Unveiling the Power of Patient Data
I believe that patient data and the computational power of cloud computing are having a transformational impact on our understanding of disease. When I was at Stanford in the 1990s, computational power and algorithms were starting to take off. At the same time, the human genome project was producing high volumes of data, offering new insights with the availability of DNA sequences. This was the first time that we had the software to process this type of data. I quickly learned that having significant impact in health care would be driven by data, and I took those learnings with me to discover and develop new oncology therapies across 15 years at Roche, Genentech and Celgene BMS.
During the next chapter of my career journey, I led pharmaceutical analytics at McKinsey, helping companies develop and use real-world data assets. At the time, we had electronic medical records and claims data, but my clients consistently had a data gap, needing deeper scientific information like biomarkers and pathology images to understand and predict a patient’s response to therapy. I believe that this data gap is best addressed by organizations that produce high quality lab data, such as diagnostic companies and academic medical centers.
Today the health care field is good at gathering singe types of data in silos to diagnose and treat patients, but how will we address the persistent unmet medical need in complex diseases like cancer, Alzheimer’s and rare disease?
I came to REALM IDx to answer that question. We are working to combine different types of data, like radiology, genomics and pathology, and applying machine learning (ML) and artificial intelligence (AI), to find new insights about disease. These insights would not be possible by working only with one data type. This is the future of health care and my career path has brought me to this point at the intersection of science, genetic data, imaging, pathology and computational power.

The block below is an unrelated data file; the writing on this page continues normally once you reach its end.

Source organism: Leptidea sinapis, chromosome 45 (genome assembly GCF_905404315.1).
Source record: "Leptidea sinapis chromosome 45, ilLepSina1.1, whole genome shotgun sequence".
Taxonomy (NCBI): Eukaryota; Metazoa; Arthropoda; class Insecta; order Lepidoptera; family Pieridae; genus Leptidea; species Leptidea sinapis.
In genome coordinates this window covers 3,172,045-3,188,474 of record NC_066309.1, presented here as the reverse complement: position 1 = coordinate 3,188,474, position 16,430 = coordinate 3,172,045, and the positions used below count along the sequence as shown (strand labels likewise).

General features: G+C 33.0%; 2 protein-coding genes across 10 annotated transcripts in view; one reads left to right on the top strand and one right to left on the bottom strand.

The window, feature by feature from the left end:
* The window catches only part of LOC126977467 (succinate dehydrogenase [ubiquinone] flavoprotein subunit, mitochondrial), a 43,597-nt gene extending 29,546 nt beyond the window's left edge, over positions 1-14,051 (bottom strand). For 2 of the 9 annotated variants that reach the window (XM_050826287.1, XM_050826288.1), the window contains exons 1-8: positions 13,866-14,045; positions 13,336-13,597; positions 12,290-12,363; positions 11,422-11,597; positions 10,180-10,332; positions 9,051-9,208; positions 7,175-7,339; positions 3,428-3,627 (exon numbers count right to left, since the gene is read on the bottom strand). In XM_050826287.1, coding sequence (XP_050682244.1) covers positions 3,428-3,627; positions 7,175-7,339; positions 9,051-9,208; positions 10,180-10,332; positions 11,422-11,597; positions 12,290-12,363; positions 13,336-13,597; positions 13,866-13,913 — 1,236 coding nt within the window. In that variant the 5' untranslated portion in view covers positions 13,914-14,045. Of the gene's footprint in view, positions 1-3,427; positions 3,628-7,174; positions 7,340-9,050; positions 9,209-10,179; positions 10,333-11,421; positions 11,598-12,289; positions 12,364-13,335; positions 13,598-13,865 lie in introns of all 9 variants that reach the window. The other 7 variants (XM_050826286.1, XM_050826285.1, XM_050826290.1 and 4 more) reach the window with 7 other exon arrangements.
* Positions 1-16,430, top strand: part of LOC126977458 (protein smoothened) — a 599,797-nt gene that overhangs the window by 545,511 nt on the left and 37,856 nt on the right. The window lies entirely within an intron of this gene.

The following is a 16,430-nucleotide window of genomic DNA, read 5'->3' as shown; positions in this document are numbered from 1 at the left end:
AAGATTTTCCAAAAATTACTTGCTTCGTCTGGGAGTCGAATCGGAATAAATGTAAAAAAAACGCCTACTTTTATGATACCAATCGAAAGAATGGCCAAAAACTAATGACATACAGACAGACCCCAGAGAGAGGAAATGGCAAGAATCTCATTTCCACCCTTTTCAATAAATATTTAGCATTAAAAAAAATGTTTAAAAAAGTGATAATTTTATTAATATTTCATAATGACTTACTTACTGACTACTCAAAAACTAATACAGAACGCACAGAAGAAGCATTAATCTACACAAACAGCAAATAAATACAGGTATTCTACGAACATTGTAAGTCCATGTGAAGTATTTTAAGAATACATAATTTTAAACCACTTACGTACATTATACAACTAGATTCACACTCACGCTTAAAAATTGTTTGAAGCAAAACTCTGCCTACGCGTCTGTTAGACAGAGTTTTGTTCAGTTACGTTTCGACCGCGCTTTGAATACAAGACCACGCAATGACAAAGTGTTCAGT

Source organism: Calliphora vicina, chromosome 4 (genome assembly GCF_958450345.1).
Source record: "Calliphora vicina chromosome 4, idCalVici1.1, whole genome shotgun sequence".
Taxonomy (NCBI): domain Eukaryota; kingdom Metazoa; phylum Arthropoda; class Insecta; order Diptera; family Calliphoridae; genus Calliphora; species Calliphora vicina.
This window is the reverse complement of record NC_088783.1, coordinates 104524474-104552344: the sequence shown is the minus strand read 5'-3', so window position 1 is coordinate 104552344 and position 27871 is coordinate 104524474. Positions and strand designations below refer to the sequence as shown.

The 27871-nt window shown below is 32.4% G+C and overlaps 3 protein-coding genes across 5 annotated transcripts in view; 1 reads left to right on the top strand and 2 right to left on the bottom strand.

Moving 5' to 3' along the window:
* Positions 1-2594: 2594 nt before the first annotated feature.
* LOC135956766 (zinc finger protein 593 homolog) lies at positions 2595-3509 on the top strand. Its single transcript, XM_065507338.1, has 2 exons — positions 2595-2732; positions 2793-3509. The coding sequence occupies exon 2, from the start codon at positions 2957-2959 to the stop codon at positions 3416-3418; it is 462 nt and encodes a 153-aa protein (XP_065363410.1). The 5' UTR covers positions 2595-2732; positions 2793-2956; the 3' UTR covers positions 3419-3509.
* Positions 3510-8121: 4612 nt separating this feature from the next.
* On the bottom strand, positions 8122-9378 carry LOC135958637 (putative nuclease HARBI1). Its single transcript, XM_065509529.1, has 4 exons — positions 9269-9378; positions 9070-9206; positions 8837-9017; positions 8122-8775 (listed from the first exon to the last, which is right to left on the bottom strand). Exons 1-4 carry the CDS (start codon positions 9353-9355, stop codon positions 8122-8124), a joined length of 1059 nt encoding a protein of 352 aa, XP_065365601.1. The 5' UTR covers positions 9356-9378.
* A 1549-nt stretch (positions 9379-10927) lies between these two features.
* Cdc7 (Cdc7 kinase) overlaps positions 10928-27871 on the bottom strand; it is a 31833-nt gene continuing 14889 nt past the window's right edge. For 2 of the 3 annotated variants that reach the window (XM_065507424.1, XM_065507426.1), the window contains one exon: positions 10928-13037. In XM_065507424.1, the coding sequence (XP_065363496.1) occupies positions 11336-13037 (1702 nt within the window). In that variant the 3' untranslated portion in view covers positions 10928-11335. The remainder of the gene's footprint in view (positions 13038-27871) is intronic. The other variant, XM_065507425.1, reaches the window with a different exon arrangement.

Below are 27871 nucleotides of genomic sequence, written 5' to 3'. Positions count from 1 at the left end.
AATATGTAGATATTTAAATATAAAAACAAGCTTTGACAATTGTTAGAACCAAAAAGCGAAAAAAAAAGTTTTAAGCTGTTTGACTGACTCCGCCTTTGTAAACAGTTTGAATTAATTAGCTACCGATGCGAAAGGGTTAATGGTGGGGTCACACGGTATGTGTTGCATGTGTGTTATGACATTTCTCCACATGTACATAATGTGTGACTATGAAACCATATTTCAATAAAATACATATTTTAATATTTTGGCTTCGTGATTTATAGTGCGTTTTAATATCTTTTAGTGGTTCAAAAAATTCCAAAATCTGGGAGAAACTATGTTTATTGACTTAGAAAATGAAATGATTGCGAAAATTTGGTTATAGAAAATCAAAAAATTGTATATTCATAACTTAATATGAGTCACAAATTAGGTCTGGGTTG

Previous efforts fell short because they lacked the ability to combine multiple data sources. Moving forward, we need disease specific datasets from multiple sources. For example, REALM IDx is partnering with PRECEDE, a collaboration of pancreatic researchers at leading academic medical centers, with the goal of improving the survival rate of pancreatic cancer patients. REALM IDx plans to use its integrated diagnostic approach focused on machine learning, genetic testing and imaging to determine who is at an elevated risk for developing pancreatic cancer to optimize treatments.
“By integrating high quality patient data across genomics, pathology, and radiology, and combining those with longitudinal data from a patient’s medical record, I believe that we will pioneer the digital diagnosis of disease”
As information enabled health care continues to evolve, I have three recommendations to share. First, remember that we live and die by the quality of data. It’s not about having more data, it’s about having better data. Second, analyze data from multiple sources in an integrated way. Focusing on disease specific, multi-modal data will drive future insights. Finally, unleash the power of artificial intelligence and machine learning but remember that it needs to be interpreted and understood before it will directly impact physician decisions. Computers and algorithms can make observations that are true, but clinicians are critical for developing models that explain disease.
By integrating high quality patient data across genomics, pathology, and radiology, and combining those with longitudinal data from a patient’s medical record, I believe that we will pioneer the digital diagnosis of disease.